I thought sadly that I’d read all of Dick Francis’ many novels. Then, twice in a couple months, when library books were finished and I searched my own books for something to tide me over, I found unread Dick Francis novels.
I love mystery novels. You get both a mystery and a glimpse into another world. With Francis, it’s many topics but always with some horse racing, whether steeplechase or flat. He was a top steeplechase rider for many years. Then he began writing about that world, wrapping a lot of horsey information in a good who-dun-it.
I’ve read that mystery novelists are accorded lesser status in the literary world than regular novelists. Like romance novelists, they are considered “genre literature.” I don’t agree with that difference in status ranking. In mysteries, I’ve explored human emotion and reactions, both good and evil, learned about subjects I’ve never really thought about before, and it’s all working toward an end – who did the dastardly deed.
Elizabeth George, Ian Rankin, Quentin Jardine, Michael Jecks, Martha Grimes, Andrew Greeley, Janet Evanovich, P. D. James – these are writers that I have devoured. All different in writing style, lead characters, subplots and settings. All have protagonists whose lives progress throughout the lifespan of the novels. With them, after randomly reading one of a series, I went back to the beginning and tried to read them sequentially. Among Canadian mystery writers I’ve discovered at the library are Lyn Hamilton and her archeological mysteries and the Murdoch books by Maureen Jennings.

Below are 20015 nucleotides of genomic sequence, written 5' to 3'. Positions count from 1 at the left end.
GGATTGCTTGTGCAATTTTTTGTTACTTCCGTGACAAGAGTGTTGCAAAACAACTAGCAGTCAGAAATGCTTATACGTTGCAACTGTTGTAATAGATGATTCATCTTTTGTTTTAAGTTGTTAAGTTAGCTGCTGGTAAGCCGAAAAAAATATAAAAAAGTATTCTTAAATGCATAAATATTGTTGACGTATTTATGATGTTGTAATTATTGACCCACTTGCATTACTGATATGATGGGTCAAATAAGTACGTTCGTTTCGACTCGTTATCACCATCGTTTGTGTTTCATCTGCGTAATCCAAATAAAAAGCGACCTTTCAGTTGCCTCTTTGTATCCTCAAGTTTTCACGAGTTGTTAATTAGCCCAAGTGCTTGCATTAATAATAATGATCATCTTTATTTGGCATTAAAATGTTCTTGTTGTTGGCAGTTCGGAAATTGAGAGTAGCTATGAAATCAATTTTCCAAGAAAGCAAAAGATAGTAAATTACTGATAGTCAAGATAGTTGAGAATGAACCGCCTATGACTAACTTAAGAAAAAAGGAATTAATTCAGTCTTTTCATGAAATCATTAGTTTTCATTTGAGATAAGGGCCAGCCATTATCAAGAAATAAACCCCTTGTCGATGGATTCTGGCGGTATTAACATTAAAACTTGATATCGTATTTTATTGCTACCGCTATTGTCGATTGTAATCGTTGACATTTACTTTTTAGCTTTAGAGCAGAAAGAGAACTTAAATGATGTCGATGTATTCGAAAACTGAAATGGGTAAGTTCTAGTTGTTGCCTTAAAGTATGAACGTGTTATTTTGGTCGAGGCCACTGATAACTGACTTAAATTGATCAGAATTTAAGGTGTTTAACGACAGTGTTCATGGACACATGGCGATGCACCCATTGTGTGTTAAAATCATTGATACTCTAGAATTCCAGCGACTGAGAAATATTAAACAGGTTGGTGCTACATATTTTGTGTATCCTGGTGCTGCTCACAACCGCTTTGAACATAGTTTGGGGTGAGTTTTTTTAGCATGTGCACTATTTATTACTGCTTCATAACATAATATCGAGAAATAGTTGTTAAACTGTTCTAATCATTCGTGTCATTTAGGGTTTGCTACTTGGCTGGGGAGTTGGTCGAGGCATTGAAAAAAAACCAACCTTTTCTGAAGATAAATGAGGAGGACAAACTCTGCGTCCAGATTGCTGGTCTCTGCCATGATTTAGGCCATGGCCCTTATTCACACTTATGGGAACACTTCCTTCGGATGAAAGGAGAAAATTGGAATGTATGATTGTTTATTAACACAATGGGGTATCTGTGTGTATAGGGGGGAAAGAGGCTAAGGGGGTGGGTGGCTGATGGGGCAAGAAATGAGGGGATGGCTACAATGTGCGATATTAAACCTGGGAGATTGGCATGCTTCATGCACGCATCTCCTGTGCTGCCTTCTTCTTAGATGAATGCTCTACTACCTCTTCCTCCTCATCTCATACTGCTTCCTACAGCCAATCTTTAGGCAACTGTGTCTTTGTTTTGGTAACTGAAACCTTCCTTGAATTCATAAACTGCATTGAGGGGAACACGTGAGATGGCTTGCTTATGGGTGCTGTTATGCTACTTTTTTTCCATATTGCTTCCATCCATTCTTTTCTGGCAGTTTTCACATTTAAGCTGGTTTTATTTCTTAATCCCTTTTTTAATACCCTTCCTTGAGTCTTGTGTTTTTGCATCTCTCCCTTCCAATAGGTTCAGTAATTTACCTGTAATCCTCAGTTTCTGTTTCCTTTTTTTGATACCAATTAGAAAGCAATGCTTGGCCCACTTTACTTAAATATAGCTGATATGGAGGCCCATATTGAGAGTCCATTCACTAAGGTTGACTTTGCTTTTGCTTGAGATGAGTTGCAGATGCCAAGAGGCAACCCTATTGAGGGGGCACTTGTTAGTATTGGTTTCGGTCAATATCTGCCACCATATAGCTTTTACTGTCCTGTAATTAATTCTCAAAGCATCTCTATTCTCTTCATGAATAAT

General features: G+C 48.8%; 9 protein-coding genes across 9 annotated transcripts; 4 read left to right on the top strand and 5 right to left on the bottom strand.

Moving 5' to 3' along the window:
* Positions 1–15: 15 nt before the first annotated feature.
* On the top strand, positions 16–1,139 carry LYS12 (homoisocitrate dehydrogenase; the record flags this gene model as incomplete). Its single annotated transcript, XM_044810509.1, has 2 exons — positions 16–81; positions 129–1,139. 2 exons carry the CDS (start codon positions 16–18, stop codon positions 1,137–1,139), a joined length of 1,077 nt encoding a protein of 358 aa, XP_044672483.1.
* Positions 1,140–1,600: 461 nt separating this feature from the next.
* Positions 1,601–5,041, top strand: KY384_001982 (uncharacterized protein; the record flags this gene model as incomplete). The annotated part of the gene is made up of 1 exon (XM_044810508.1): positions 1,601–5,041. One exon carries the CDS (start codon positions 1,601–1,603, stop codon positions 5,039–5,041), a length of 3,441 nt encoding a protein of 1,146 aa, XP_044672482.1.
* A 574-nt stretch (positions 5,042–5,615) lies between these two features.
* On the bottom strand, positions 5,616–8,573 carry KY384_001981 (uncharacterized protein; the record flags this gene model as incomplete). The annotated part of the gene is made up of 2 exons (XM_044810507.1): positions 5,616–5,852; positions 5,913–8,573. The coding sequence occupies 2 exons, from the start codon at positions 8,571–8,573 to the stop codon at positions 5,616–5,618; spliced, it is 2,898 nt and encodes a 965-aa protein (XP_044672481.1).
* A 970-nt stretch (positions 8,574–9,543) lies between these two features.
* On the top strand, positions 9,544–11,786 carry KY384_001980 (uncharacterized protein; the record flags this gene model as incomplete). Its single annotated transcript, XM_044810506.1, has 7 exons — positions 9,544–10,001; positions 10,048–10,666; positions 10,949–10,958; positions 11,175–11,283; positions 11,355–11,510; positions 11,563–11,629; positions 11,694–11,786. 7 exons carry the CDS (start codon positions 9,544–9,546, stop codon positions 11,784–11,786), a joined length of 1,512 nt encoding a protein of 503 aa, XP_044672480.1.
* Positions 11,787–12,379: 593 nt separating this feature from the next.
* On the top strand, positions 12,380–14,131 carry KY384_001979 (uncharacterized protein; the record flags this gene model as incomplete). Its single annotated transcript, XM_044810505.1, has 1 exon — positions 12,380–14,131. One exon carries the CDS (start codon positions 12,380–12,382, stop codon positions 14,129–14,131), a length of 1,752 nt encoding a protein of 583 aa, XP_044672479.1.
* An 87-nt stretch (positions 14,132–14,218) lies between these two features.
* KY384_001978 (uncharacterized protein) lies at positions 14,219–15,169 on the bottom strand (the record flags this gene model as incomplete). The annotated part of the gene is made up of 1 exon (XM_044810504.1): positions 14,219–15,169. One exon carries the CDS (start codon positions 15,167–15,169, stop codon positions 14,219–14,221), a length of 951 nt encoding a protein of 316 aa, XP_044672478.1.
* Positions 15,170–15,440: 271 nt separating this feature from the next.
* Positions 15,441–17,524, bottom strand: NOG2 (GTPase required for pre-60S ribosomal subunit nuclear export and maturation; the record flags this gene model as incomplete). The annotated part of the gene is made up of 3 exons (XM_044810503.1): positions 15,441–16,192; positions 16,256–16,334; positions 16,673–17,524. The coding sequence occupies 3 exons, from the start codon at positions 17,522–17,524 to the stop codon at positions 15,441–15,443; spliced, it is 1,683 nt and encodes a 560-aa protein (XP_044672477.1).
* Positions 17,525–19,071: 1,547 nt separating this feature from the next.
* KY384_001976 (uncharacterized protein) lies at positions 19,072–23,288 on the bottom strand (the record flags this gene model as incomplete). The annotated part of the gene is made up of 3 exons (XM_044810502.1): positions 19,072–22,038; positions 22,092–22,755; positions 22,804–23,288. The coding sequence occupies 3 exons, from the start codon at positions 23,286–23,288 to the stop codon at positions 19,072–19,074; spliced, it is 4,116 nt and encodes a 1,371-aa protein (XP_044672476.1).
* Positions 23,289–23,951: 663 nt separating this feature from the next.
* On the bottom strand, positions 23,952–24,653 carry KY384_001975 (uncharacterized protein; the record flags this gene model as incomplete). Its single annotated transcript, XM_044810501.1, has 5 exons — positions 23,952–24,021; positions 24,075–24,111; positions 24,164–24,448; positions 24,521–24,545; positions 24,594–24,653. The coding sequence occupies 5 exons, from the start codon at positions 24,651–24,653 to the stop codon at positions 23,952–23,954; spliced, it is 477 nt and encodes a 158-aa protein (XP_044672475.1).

Murdoch, a police series set in Victorian Toronto, has been very successfully adapted for television. The tv shows go beyond the books and I find them just as entertaining and insightful as the books themselves. Can’t say the same for the television adaptation of Elizabeth George’s Inspector Lynley series. I enjoy the Lynley shows, but they are not as rich as the books – truncated and not accurately reflective of the books’ characters.
I’m not fussy on the “cozies” – the Miss Marple-ish amateur sleuths (although I love the real Miss Marple) but I love some village series such as M. C. Beaton’s Highlands’ Hamish MacBeth books. I have no time for the young woman P.I. who never has any food in her house, but I make an exception for Janet Evanovich’s Stephanie Plum. I find tiresome protagonists who put themselves in trouble because they insist on refusing help. I don’t like glib, wisecracking heroes or heroines although, again, I love the originals of this persona in the novels of Raymond Chandler and Dashiell Hammett and the incarnation by Robert B. Parker in his Spenser.
I like books that delve into the human, and societal, condition in their plot lines and characterizations. All the authors I mention above do that, in very different worlds. And, being mysteries, they add a second layer of information processing in figuring out who committed the crime and how they did it. They may be “genre” but it’s a genre I like.
Other really good mystery novels by great jockeys.